Created in partnership with Trifecta Film Festival
The Philippine cinema is slowly shifting to a new golden age. More films and filmmakers are leaving marks and earning respects especially in the international scene, and Filipinos’ love for movies is beginning to kindle once again.
Looking back at the past decades, the local industry went through challenges, restrictions, and censorships brought by social instabilities. Nevertheless, these made way to the rise of the most influential creators like Lino Brocka, Kidlat Tahimik, Lav Diaz and Brillante Mendoza whose works left significant contributions to the country.
The cinema is an effective tool for storytelling— a medium for unfolding the realities and woes of society. This was what Jose Nepomuceno, the Father of Philippine Movies, believed on when he first stepped in the industry.
On the left: Jose Nepomuceno in October 1928
As he was given access to quality education being one of the ilustrados during the American occupation period, Jose Nepomuceno grew up exposed to extensive knowledge and social realities.
Various art forms also became huge factors in molding Nepomuceno’s ideologies— including photography and film. His family lived near Teatro Oriente which he frequently visited for zarzuelas and movies during his early years. This ignited his profound interest in motion picture and visual storytelling, causing him to embark in the profession.
After years of practice and training, he made the first Filipino-produced silent film, the Dalagang Bukid (Country Maiden) in 1919.
Dalagang Bukid was based on a popular zarzuela written by Hermogenes Ilagan who is also the most prominent zarzuela writer during the period. It revolved around a complicated love story of a young flower vendor, Angelita, and a law student named Cipriano that were played by Atang de la Rama and Marceliano Ilagan who also starred on its zarzuela version.
Most of his works highlighted social issues like colonialism, corruption, and poverty, as well as the rich Filipino customs and traditions. Aside from serving mere entertainment, his films performed a vital function on disseminating the culture. His prominent pieces include La Venganza de Don Silvestre (1919), La Mariposa negra (1920), Ang Lumang Simbahan (1928), his masterpiece Noli Me Tangere (1930), and the first Tagalog sound movie Punyal na Ginto (1933). Nepomuceno also gave the opportunity to artists like Juanita Angeles, Alma Bella, and Carlos Padilla who eventually became some of the best actors in the country.
Filmmakers like Vicente Salumbides of Salumbides Film Corporation and Julian Manansala of Banahaw Pictures took over the field on the 1920s. As a result of their efforts, the culture progressed further until new corporations joined the pool in the following decade. Some of the prominent production teams were the Parlatone Hispano-Filipino Corporation, Excelsior Pictures, and Sampaguita Pictures. Since then, more films were made and screened in the local cinemas.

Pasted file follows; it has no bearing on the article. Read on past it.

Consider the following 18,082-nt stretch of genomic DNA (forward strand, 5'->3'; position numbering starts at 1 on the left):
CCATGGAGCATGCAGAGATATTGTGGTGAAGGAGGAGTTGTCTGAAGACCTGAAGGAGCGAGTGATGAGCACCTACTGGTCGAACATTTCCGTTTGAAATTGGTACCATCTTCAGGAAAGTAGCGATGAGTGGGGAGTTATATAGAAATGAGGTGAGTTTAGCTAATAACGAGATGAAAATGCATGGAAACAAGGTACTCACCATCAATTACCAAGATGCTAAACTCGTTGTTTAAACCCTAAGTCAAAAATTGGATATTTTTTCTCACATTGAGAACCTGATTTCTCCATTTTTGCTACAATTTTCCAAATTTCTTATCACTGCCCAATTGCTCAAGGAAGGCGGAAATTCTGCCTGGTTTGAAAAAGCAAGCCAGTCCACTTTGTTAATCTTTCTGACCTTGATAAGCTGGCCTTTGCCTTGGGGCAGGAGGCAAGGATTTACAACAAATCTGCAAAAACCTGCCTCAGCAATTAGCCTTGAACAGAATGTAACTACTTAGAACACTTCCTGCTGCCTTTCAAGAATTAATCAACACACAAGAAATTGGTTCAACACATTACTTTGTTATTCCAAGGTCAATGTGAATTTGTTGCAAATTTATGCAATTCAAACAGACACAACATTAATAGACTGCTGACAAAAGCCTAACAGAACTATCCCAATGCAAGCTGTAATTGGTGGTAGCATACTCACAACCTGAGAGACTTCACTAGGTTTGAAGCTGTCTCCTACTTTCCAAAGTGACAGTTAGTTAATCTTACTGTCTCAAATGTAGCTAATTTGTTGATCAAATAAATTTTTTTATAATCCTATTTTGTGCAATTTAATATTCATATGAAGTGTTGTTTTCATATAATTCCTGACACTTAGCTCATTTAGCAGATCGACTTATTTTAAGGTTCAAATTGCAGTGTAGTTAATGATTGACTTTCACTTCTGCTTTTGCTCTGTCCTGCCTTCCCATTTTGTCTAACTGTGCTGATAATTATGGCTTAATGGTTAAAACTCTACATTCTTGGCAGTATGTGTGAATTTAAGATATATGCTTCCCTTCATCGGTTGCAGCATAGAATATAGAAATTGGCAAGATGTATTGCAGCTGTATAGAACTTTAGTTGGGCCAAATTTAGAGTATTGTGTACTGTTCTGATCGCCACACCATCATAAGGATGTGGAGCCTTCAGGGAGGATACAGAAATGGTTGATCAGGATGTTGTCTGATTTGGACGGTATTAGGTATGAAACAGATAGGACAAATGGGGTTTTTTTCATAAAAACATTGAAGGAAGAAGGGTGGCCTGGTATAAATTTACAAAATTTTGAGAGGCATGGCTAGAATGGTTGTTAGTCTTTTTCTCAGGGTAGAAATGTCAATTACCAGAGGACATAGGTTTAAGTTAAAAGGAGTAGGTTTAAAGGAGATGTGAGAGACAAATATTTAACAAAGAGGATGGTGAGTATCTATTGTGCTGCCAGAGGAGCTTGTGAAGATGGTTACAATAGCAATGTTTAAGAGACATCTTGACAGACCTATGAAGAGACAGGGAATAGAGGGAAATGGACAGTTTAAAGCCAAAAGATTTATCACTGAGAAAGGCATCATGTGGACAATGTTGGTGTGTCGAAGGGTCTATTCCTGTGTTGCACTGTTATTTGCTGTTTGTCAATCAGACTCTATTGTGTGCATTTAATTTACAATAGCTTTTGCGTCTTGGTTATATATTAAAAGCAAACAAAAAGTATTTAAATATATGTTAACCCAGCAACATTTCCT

The Contemporary Philippine Cinema
Despite the advancement and development of media production in the current era, it has not lost even a bit of its essence and beauty. It is also continuously breeding Filipino talents and providing new platforms for influential and informational stories.
One of the most remarkable creations today is Kip Oebanda’s Liway: it has a narrative that revolves around the experiences of a young boy named Dakip who spent his early years in prison camp for dissidents with his parents— Day and Ric— during the Martial Law era. More than just a story of a Filipino family, Liway effectively recounts a story of hope and love and reflects the condition that the country had in history.
The film also gained recognition locally and internationally for its unique approach and significance in contemporary life. It is a masterpiece that reflected the voices of the mass, as well as the images of the thriving Filipino society.
Compared to the previous years, creators are now reaching a larger audience especially with film festivals taking a huge part of the dissemination. Organizations like Trifecta Film Fest are also actively participating in the scene as they gear towards social, cultural and historical awareness to the present generation.
With the evident changes in the industry, it can be viewed that the Philippine cinema truly has gone a long way. There have been series of leaps, yet its values remained flourishing and untouched even through the years!
Liway will be screened on the fourth run of the Trifecta Film Festival that will be held on February 1, 8 and 15, 2019 at the Natividad Fajardo-Rosario Auditorium, 18th floor, Br. Andrew Gonzalez Hall.
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